Simple, functional, useful; squiggly lines aren't very German, but the build quality is very good.
The media system is quite all right.
I like the angry instrument panel. The yellow a-la RenaultSport dials are a nice touch.
The dashboard is made for younger crowds, with a digital streak. The media system works well, although touch can be tricky while driving, as you get no feedback, and you can't really memorize or feel where things ought to be. Plus, finger grease and sun glare. The central dash is dominated by the touch screen, but unlike Clio or even Peugeot 208, it does not feel like an afterthought. There aren't too many buttons to get confused, and you still have manual controls for the aircon and a proper hand brake. There's also ample room for bottles, phones, and other gadgetry.
You may think, or rather I was thinking, being used to much more powerful cars, and after the BMW 330d review, that I would find the Captur unengaging or boring to drive. Not so by a long shot. Perhaps the straight line physics aren't that good, but it's still quite punchy and fun. The little Renault is all about mid-range joy, and because it's small and modestly endowed with horses, you can actually push it to its limit.
Totally fun to drive.
Bigger, posher cars need you to floor into the illegal zone, whereas the smaller, less speedy models can be utterly pleasant without breaking the law. This is the case with the Captur, and it's really nice to drive. The five-speed gearbox is quite decent, it has a short throw, the pedals are responsive, and 220 Nm of torque is good enough to give you a sense of haste even without being actually fast. The number is similar to what Audi A1 1.4 TFSI had, and that's more than enough for funky, dynamic driving. The steering is precise, the cornering sharp and without body rolls. Surprisingly refined. Oh, btw, the ECO button does nothing at all.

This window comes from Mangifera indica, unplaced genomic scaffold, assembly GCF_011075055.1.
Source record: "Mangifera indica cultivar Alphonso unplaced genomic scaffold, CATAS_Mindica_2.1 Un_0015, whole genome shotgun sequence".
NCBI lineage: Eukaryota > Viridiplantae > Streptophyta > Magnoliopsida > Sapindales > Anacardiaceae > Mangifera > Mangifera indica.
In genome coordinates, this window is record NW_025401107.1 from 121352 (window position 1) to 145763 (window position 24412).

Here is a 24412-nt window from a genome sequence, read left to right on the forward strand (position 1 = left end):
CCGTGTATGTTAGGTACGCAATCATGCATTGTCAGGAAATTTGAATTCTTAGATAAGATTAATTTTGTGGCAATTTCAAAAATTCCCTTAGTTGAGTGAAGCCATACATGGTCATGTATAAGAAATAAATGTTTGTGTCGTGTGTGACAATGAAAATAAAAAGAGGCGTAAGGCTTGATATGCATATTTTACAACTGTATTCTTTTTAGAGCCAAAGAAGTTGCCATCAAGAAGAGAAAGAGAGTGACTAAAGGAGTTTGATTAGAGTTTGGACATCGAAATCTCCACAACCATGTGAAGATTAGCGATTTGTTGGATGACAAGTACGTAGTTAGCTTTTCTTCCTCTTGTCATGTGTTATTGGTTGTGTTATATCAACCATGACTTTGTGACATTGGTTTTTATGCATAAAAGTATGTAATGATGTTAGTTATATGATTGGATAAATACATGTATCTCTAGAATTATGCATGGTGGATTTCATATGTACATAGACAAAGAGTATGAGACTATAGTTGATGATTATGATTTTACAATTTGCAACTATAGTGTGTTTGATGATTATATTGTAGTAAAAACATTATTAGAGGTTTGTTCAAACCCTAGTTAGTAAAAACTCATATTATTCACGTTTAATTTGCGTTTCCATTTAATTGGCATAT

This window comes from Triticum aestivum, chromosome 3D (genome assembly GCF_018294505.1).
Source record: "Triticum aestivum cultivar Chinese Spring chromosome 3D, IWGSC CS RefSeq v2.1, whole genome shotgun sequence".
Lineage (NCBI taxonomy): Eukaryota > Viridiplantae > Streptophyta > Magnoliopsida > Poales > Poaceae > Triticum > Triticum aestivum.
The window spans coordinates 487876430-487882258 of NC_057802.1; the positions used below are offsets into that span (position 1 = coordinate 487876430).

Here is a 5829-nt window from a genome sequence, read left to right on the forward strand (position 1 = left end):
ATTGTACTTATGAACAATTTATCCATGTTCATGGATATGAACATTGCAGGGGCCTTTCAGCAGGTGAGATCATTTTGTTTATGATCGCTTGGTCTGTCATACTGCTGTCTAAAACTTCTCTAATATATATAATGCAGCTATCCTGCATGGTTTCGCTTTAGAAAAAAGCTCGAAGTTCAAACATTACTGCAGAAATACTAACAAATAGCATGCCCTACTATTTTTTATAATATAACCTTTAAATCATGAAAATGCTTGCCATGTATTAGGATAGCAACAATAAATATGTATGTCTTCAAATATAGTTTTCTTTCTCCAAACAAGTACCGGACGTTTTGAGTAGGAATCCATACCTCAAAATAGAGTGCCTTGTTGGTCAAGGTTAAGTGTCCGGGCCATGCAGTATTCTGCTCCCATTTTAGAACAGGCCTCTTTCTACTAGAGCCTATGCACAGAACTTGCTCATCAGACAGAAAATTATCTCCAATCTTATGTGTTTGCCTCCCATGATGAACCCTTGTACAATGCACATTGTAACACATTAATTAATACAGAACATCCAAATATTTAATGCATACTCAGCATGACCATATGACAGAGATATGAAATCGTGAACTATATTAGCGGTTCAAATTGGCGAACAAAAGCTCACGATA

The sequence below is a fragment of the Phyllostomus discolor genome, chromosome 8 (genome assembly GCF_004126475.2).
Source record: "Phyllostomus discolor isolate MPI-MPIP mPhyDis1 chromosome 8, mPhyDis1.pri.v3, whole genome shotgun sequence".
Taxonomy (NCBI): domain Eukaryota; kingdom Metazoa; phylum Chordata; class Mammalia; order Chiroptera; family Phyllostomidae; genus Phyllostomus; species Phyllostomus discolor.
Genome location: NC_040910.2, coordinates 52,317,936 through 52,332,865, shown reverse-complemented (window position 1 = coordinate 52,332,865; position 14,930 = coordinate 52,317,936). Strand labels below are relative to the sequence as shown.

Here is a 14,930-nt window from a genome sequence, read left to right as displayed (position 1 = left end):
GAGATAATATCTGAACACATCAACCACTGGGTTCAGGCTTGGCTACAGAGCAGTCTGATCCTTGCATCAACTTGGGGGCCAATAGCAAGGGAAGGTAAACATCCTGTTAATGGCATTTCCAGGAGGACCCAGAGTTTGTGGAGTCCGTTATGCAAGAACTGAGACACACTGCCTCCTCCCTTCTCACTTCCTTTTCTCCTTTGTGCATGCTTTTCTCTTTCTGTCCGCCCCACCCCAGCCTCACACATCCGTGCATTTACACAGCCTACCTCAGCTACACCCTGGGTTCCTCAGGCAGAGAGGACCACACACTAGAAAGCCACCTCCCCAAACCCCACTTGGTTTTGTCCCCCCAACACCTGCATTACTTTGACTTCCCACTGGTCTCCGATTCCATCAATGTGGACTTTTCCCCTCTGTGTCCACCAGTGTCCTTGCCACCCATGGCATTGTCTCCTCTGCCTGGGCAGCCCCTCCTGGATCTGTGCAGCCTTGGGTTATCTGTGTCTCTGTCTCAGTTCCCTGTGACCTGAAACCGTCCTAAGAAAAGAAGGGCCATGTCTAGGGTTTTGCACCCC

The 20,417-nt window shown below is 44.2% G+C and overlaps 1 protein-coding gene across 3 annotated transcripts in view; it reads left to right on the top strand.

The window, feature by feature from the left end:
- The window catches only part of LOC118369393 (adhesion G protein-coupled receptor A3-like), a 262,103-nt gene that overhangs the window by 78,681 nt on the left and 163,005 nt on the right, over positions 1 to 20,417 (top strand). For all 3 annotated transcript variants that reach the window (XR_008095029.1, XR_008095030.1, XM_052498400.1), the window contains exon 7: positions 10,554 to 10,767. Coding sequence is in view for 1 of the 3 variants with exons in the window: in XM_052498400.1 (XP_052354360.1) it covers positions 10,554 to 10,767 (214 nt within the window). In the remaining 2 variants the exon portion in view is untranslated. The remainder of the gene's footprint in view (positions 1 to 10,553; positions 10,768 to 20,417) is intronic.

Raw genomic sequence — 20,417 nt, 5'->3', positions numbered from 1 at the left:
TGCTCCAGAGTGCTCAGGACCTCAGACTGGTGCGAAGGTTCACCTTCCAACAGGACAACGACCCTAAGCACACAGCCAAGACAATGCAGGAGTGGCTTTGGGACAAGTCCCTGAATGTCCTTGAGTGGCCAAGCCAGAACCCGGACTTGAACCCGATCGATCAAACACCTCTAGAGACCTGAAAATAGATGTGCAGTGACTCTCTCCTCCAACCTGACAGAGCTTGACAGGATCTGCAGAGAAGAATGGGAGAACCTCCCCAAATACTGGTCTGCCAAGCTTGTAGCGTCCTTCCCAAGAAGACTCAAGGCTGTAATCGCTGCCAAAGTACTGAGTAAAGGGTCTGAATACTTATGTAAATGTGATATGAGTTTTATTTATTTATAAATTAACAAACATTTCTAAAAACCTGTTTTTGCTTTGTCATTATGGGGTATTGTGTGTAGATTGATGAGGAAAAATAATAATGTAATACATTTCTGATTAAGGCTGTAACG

Retarded units shown on the dashboard; I apologize.
You only notice the dieselness when you floor it, and then Captur picks up speed without urgency or haste, across a humble, narrow band, but you don't feel like it's straining, screaming or protesting. The perception is all that counts. It does not have much, but you get it all the time. Rev, and it responds eagerly, loyally. Road stability is good, lengthwise and crosswise, and bumps and dips don't make much difference. The ride is very settled, on the motorway and in town. Sitting higher up helps visibility and spatial awareness, and modest dimensions are excellent for Britain's prehistoric traffic network. The road noise is also low. Rad.